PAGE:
OU insider: Sooners will use bye week to adjust after losing Ryan Broyles

by Michael Baldwin Modified: November 6, 2011 at 7:28 pm •  Published: November 6, 2011

The Sooners made strong statements against Kansas State and Texas A&M, but two lopsided wins were costly.

For many football programs, losing one of the nation's top receivers and their No. 1 running back might be disastrous.

Expectations remain high at Oklahoma because of a solid offensive line and a veteran quarterback who knows when to get rid of the ball.

Nine games. Four sacks? That's a ridiculous total.

“That's a really low number for anybody,” said offensive coordinator Josh Heupel. “But that's really a low number for as much as we throw the ball.”

The Sooners have attempted 412 passes. Giving up only four sacks is a stat the offensive line takes pride in.

“No. 1, you want to run the ball. No. 2 is take care of the quarterback,” said center Ben Habern, who returned Saturday after missing five games with a broken forearm. “We get excited when we see our quarterback with no stains on (his jersey) after the game.”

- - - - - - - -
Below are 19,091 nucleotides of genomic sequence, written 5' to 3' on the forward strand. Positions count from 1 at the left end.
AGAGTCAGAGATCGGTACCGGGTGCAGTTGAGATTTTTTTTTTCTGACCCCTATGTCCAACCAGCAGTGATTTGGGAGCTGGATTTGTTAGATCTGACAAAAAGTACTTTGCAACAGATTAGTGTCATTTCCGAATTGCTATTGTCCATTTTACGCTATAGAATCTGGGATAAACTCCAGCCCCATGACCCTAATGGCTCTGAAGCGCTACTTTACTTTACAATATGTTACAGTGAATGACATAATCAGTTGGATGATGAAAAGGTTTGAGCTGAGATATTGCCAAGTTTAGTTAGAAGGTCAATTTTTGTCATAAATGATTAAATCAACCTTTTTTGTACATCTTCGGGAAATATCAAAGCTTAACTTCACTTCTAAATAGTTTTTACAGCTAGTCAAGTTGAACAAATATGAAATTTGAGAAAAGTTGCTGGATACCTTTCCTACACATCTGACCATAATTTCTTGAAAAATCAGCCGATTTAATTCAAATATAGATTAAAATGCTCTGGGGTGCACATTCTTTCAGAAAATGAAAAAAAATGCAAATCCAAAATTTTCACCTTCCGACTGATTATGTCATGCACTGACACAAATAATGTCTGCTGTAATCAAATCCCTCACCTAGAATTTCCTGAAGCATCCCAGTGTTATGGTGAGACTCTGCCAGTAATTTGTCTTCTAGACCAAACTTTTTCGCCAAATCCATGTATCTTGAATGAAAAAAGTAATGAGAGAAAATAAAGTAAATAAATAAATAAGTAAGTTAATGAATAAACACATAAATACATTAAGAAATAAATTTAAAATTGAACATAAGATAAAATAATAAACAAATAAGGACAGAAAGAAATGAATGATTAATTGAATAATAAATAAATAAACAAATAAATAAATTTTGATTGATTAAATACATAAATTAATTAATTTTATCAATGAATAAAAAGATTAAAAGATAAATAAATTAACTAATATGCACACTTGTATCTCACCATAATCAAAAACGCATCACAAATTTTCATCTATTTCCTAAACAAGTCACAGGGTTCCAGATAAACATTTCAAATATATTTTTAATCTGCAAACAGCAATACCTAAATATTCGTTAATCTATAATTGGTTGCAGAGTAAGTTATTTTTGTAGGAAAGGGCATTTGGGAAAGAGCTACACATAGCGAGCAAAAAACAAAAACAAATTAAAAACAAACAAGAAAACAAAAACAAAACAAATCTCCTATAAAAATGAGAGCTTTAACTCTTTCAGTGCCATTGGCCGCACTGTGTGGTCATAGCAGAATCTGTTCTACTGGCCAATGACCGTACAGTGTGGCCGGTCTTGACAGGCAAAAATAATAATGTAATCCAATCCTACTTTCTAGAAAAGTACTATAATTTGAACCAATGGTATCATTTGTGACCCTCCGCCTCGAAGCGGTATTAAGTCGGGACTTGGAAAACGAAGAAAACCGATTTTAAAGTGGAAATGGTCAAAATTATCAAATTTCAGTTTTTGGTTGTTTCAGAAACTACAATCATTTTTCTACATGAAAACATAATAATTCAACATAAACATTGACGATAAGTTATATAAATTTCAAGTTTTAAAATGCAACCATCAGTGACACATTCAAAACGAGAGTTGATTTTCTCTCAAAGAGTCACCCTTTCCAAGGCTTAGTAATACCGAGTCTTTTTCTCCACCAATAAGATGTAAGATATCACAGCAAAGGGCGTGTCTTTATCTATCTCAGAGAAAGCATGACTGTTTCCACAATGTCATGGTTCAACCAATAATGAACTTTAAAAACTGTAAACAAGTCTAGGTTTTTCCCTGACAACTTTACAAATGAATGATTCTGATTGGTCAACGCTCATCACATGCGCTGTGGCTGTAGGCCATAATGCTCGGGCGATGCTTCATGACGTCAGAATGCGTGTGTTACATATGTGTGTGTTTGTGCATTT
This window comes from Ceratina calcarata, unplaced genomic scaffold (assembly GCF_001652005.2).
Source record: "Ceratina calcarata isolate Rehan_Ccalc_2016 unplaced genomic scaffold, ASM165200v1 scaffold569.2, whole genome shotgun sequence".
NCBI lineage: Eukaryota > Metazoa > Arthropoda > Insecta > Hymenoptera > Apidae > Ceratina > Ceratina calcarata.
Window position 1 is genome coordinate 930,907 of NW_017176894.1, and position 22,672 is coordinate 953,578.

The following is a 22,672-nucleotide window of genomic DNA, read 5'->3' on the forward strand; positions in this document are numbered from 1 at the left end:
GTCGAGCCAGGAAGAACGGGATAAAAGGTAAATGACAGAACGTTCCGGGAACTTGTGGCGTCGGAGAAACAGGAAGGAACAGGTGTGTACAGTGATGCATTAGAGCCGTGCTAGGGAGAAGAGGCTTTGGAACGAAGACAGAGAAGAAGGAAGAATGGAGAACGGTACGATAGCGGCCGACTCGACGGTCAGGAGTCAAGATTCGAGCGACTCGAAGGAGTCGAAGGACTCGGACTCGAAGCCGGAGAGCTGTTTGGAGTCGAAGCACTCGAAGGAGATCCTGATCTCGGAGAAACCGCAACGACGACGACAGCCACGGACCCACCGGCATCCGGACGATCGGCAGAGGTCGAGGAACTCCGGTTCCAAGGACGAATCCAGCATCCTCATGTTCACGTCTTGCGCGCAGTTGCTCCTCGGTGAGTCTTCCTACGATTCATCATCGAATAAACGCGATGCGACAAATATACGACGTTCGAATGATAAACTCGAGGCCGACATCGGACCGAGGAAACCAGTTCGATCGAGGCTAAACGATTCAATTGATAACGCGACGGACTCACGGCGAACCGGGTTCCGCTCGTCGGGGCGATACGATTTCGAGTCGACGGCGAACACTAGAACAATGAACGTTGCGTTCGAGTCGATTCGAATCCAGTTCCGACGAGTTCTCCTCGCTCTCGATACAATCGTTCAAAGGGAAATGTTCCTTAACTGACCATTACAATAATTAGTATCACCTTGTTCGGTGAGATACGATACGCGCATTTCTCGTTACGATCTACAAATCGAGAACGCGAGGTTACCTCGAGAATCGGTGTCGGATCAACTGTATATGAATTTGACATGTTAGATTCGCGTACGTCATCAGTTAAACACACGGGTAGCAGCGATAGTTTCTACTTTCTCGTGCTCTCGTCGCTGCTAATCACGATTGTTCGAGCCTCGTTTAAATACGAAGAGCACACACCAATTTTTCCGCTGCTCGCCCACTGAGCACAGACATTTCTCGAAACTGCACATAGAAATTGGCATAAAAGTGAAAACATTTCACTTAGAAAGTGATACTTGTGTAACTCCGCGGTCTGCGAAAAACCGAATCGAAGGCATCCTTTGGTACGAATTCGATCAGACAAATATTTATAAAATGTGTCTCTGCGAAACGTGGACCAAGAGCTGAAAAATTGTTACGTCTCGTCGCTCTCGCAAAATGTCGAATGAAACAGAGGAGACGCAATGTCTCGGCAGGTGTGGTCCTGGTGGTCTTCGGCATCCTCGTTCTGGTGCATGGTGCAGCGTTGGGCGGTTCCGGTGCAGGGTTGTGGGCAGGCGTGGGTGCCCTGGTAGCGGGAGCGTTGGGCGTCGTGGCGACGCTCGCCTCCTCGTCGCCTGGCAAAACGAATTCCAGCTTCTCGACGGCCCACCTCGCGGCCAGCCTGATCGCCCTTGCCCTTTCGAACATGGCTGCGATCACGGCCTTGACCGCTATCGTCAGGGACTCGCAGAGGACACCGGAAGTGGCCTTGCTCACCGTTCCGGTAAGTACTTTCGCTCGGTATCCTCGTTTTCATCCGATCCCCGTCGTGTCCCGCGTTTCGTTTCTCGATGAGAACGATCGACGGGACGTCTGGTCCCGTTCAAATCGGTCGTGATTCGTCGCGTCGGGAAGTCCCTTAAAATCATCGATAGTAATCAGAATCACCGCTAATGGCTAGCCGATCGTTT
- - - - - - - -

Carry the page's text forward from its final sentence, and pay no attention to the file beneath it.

The Aggies entered Saturday's game with 30 sacks and registered only one. They compiled only two quarterback hurries.

Quarterback Landry Jones having an average day was due in large part to a surprisingly strong game from an A&M secondary (nine pass breakups) that was missing two starters.

OU's offense will look a little different without Broyles and Whaley. The bye week will allow coaches time to review the playbook.

The “Belldozer” package with backup quarterback Blake Bell is a huge upgrade in short yardage situations. The Sooners still have playmakers such as Roy Finch, Kenny Stills, Jaz Reynolds, fullback Trey Millard and tight end James Hanna.

But it all revolves around an offensive line that's excelled in protecting Jones.

Although sometimes erratic in the run game, the offensive line has been patched together because of injuries. And no one questions its pass blocking.

by Michael Baldwin
Mike Baldwin has been a sports reporter for The Oklahoman since 1982. Mike graduated from Okmulgee High School in 1974 and attended Oklahoma Christian University, graduating with a journalism degree in 1978. Mike's first job was sports editor...
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